Jeffrey's four-step approach for scaling a knowledge management team showcases the benefits of collaborative learning. By facilitating collaboration between the four functions within his team, Jeffrey ensures that they are not becoming siloed and, in turn, is creating a system that is moving towards becoming self-sustaining.
Jeffrey has identified that the team needs to work towards overcoming the challenges around gathering metrics and data and showing the result they are making.
“Like many knowledge management teams, Jeffrey explains that he and his team don’t have solutions in place that allow them to get to the data. “That's what we need to solve— we need to be able to identify what people want and how we should create and maintain our content.”
As Jeffrey explains, if you can see how often your content is being accessed, you will be able to prioritise what to create or update on a quarterly or more frequent basis. But when you update that content at your knowledge center, your eLearning has to be updated, and trainers have to be part of that process to update facilitator guides.
“That's the other piece,” he says. “When something changes, how do you re-communicate that to people? Will they need to retrain? What's changed within your knowledge articles? That's been a big piece and we're just scratching the surface of this now.”
In the end, Jeffrey explains that the approach has been about creating and supporting the self-service of customers. “We're asked to be able to check our own groceries at the grocery store, but there's also that expectation for each coming generation that they're used to that.”
“And I think it's a good expectation that we need to be able to raise to be able to provide self-sustaining knowledge management. To manage that contract properly, you must have some parameters.”
When you’re looking to scale your knowledge management practice, Jeffrey’s advice is to understand web development fundamentals.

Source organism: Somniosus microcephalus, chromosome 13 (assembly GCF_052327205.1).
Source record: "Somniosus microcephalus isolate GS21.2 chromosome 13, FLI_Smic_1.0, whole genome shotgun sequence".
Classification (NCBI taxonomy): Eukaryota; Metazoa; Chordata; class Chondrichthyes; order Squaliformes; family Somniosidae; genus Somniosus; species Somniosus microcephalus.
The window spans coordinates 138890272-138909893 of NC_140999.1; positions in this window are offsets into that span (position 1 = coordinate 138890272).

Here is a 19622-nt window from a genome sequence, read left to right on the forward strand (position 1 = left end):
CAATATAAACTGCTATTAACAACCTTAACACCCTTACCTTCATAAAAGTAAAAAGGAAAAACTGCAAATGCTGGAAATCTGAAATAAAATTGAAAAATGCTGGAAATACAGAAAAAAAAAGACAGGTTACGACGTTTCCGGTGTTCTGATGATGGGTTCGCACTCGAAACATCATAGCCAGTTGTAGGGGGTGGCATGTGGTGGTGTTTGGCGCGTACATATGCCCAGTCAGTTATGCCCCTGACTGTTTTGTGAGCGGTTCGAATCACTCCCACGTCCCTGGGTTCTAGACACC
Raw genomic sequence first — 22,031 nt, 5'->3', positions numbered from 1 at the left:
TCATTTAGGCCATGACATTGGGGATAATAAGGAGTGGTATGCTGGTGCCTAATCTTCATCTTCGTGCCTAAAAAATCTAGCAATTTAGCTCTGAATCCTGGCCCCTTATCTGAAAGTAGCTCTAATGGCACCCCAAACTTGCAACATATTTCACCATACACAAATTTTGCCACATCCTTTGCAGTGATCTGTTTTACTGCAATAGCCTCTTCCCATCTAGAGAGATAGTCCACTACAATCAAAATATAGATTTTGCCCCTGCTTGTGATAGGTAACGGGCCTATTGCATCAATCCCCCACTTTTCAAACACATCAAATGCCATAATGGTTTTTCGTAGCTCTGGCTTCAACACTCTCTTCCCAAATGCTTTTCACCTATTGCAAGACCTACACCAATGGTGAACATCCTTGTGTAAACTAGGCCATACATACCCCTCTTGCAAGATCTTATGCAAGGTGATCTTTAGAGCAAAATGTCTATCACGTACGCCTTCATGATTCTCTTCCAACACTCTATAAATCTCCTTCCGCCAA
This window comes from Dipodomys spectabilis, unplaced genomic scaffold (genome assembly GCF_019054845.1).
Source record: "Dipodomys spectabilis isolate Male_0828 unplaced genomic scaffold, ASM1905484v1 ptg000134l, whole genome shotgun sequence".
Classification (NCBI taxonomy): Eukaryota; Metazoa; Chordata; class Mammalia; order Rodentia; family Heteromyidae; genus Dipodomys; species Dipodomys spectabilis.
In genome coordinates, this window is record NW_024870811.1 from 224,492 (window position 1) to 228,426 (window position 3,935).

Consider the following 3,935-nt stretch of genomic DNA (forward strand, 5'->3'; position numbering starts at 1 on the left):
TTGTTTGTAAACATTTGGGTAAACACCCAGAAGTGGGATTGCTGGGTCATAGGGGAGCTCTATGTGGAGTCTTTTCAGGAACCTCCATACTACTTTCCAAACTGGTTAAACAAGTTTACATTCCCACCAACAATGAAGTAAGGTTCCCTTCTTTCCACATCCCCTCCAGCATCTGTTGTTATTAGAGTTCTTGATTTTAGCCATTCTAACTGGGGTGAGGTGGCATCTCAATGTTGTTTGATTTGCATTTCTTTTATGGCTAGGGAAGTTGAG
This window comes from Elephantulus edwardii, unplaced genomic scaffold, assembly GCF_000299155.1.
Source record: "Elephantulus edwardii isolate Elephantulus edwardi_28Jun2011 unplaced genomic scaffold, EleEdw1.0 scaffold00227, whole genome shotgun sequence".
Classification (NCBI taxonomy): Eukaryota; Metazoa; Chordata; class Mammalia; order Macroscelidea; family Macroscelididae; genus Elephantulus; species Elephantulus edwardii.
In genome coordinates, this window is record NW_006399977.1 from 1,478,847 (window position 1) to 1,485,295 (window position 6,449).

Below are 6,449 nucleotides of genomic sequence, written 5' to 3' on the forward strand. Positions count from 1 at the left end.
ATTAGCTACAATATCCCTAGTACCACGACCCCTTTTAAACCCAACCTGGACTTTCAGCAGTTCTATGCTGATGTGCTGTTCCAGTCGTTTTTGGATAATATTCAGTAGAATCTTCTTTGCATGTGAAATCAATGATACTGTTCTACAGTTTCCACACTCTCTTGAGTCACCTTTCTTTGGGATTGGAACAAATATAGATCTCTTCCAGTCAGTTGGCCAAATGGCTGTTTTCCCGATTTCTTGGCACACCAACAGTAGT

“You don't have to be an expert on these fundamentals,” he says, “but just to be conversant. Everything you develop is still using some basic principles, and you'll be amazed at what you can break or modify on your own without having to request that as a resource.”
Second, in Jeffrey’s experience, you should get to know your customer, take the time to put together personas, and understand what motivates them.
“Also, being able to shadow people is the best thing. You’ve got to get out front and center, put yourself in your customers’ shoes, and observe. I think that observation tells you so much information.”
Being able to shadow people is the best thing. You’ve got to get out front and center, put yourself in your customers’ shoes, and observe. I think that observation tells you so much information.
Jeffrey’s third tip is that no one technology does it all.
“Within learning and knowledge management, an organization will have 20 to 25 technologies to manage and maintain all these different things—from your microlearning to learning management to your knowledge center. If somebody's selling you on a technology as a one-size-fits-all, be wary and put on your critical thinking hat.”
Thanks to Jeffrey for sharing his four-step approach to scaling your knowledge management practice with us!
Looking for more insights on knowledge management and learning and development? Check out Joe Ryan’s three-step deep dive investigation approach for unlocking domain knowledge at Maltego and how Adrian Waite at Boehringer Ingelheim is training leaders to make their teams’ collective working a more performative experience.
Want more peer insights on transforming workplace learning? Sign up to become a member of the L&D Collective, and check out our other #CLOConnect interviews with top L&D leaders on driving growth and scaling culture through Collaborative Learning. Or you can subscribe (below 👇) to our weekly newsletter to receive our latest posts directly in your inbox.